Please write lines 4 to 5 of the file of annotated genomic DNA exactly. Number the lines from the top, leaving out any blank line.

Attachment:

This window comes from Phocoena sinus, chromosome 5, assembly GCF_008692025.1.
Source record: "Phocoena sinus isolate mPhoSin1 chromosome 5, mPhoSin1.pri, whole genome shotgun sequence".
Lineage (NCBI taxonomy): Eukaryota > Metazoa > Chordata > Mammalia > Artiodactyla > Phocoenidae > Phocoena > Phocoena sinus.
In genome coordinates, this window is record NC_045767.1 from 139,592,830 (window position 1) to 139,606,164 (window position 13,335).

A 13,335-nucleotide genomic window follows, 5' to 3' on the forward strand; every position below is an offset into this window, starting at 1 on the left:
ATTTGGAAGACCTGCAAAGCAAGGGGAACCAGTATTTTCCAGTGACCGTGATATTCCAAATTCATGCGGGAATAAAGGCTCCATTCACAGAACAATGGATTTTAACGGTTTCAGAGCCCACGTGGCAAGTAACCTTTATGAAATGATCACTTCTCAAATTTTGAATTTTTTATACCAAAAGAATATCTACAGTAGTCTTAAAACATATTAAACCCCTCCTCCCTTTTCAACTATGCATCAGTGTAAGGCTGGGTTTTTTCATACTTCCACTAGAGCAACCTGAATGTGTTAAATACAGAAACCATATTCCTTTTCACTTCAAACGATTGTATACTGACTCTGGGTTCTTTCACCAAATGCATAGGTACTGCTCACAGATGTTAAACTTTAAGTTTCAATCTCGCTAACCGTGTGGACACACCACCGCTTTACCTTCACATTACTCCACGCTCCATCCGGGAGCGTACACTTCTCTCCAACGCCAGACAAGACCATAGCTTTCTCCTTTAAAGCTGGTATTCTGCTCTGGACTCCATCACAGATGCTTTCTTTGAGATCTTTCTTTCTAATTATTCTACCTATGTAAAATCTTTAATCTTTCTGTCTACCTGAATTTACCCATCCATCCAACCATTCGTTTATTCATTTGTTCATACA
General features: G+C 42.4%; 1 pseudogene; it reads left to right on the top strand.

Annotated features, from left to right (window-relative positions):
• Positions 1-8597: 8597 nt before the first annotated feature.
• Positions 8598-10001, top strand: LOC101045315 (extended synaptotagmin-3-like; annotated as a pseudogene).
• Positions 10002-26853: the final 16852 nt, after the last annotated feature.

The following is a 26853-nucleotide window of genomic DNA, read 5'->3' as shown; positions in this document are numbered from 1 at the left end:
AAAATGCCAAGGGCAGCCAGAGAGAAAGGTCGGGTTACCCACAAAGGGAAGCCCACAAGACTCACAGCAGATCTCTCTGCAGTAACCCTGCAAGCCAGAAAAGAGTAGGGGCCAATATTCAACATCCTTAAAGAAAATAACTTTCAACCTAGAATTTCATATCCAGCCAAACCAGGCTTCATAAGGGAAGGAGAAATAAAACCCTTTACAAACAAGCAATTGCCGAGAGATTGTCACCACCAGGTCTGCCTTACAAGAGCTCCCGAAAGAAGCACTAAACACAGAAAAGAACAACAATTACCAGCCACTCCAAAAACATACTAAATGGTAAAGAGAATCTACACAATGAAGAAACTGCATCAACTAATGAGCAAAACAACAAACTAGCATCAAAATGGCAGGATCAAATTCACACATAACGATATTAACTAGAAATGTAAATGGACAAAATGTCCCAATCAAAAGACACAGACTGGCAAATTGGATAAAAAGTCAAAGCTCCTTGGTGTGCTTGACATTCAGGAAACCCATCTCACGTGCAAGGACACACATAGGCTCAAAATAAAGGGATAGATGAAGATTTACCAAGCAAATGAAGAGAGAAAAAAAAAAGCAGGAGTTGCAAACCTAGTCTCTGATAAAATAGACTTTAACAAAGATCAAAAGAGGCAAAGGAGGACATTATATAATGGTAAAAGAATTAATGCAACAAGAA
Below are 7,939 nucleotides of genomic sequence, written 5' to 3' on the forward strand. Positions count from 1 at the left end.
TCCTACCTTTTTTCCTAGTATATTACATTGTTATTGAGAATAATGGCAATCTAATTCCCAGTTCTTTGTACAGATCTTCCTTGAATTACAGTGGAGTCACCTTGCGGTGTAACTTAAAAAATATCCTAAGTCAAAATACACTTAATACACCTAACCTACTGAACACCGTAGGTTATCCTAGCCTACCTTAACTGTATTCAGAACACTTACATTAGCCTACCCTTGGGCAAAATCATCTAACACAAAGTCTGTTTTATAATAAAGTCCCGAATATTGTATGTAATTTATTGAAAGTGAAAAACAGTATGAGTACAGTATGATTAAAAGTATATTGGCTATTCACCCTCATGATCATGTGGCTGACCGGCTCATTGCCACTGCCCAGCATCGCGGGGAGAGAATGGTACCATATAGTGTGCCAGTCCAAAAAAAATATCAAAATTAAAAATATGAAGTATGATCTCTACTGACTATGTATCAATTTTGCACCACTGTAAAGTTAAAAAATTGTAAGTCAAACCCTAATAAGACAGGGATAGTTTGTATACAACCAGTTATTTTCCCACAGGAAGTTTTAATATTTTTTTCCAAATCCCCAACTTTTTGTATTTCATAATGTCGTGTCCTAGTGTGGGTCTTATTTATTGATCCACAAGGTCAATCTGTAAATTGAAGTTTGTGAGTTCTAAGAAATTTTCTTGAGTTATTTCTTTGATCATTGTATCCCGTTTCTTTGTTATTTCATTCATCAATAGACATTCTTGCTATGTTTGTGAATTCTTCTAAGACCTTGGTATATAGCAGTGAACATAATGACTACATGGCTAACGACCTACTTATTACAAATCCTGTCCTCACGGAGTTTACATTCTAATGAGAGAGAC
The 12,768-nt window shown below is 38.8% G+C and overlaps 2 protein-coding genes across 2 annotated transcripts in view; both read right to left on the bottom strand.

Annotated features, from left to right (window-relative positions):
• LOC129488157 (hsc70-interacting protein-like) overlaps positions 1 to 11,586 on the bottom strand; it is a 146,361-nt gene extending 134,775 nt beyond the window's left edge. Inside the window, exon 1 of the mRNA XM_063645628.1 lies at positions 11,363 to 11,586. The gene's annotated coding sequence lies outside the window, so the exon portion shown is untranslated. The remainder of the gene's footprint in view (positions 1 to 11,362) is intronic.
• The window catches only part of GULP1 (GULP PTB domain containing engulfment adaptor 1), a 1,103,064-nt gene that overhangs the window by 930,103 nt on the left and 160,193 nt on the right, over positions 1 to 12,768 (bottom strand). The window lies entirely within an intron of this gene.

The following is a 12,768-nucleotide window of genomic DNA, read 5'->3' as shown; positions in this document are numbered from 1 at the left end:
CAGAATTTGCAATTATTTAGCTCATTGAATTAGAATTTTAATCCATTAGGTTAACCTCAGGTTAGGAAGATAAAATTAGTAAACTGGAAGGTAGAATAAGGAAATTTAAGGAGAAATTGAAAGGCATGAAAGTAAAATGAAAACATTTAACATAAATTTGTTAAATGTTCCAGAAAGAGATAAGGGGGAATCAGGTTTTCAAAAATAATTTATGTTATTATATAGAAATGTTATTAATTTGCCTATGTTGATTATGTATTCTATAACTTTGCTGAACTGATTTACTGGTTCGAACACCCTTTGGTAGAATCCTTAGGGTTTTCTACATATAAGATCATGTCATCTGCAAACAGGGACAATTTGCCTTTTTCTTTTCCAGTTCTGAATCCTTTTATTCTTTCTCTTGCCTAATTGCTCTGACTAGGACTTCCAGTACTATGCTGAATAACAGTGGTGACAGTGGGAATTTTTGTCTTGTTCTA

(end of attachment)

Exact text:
In genome coordinates, this window is record NC_045767.1 from 139,592,830 (window position 1) to 139,606,164 (window position 13,335).

A 13,335-nucleotide genomic window follows, 5' to 3' on the forward strand; every position below is an offset into this window, starting at 1 on the left: